A WWE official said on condition of anonymity because he was not authorized to speak to the press about Singh that WWE identified his acromegaly condition prior to surgery this week. Despite the surgery, he is at greater risk of facinghealth problems if the tumor came into contact with the nearby optic nerves.
Singh could be healthy enough to return to the ring within months, but if he does, it might be at the risk of internal bleeding at the surgical site caused by physical contact.
In a statement, WWE spokesman Adam Hopkins said that “[a]s part of WWE’s ongoing wellness evaluation, we are happy that The Great Khali had successful pituitary surgery, and we look forward to him returning to the ring in the near future.”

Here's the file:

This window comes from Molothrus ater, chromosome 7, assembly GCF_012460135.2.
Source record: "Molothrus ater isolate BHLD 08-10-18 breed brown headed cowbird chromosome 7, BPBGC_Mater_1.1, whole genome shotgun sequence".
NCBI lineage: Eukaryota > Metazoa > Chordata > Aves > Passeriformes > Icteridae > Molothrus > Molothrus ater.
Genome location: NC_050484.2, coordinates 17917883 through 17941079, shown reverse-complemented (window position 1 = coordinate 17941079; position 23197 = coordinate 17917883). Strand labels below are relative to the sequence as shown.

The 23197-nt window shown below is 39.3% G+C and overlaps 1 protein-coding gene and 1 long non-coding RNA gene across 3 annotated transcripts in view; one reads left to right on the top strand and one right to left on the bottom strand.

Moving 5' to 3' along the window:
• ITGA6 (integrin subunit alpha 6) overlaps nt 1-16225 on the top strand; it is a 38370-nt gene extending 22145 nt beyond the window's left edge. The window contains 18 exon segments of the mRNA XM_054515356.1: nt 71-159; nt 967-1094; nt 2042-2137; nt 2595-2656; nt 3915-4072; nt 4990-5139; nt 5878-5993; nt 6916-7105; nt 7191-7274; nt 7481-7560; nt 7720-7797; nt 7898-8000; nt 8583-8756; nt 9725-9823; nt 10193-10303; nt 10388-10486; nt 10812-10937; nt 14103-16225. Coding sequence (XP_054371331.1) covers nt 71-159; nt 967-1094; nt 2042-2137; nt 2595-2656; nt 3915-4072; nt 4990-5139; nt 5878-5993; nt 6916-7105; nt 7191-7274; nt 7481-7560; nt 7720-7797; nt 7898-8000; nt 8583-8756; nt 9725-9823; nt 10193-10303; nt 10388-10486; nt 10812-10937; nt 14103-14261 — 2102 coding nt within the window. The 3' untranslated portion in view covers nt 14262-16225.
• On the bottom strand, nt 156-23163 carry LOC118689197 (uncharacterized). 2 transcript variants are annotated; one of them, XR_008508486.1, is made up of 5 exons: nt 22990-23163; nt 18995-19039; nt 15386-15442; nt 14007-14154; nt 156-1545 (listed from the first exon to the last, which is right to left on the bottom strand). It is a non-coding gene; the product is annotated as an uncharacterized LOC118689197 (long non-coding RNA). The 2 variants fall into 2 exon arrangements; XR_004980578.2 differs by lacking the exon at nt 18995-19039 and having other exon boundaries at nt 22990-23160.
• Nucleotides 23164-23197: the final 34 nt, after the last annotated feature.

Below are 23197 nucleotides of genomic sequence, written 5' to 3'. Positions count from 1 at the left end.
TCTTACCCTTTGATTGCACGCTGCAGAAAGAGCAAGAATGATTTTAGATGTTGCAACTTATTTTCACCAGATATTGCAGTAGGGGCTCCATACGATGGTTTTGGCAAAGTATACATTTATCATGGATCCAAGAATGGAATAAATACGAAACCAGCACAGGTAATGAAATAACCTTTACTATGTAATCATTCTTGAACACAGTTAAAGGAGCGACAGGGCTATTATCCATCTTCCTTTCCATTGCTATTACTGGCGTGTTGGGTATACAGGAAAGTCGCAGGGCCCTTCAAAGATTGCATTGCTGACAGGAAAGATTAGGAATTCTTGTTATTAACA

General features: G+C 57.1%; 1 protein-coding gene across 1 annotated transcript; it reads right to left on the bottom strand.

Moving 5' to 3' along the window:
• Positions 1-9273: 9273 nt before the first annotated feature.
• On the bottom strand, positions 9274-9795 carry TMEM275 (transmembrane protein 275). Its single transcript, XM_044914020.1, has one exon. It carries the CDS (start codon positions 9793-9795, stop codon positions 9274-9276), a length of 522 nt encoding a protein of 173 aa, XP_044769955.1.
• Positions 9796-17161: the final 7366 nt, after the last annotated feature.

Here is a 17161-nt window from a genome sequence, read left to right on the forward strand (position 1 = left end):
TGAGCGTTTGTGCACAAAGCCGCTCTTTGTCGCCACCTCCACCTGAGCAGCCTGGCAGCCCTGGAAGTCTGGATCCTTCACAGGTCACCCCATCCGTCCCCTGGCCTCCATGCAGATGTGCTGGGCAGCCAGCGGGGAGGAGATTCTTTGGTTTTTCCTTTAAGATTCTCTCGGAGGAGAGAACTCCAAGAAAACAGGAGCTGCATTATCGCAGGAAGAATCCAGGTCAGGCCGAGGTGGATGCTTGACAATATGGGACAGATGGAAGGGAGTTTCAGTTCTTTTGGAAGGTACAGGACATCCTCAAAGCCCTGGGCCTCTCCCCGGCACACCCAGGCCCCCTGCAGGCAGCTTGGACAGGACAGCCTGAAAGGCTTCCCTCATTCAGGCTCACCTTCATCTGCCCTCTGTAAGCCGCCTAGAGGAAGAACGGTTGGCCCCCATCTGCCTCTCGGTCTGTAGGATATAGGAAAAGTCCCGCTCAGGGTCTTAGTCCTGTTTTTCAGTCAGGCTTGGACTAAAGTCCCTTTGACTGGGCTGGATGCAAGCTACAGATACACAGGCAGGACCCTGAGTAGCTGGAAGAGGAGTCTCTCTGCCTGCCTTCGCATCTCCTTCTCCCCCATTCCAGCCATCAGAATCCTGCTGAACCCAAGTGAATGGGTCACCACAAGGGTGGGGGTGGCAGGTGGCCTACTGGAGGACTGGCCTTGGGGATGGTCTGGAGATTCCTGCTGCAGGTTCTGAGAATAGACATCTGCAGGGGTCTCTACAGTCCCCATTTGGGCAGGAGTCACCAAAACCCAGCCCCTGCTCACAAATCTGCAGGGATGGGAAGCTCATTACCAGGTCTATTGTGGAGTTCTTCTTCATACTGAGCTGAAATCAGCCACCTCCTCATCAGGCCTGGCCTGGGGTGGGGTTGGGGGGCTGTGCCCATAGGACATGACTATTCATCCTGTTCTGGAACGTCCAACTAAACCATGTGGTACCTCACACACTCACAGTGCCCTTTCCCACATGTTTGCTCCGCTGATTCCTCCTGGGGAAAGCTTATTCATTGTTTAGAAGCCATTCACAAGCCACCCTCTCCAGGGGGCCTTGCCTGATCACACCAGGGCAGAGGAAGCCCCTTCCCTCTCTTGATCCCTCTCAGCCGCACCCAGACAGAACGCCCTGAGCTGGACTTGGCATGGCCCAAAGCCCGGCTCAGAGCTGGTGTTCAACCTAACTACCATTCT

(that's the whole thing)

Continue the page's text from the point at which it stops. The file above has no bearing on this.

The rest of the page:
Gabriel Feldman, who directs the sports law program at Tulane Law School, believes WWE could be held liable for failing to address Singh’s acromegaly condition. However, he adds that WWE attorneys “are known for the scrupulousness with which they guard the publicly traded but privately controlled company from liability” and “WWE contracts tend to tilt most of the leverage toward the company.”
“This may be more of a moral problem than a legal problem,” Feldman said.
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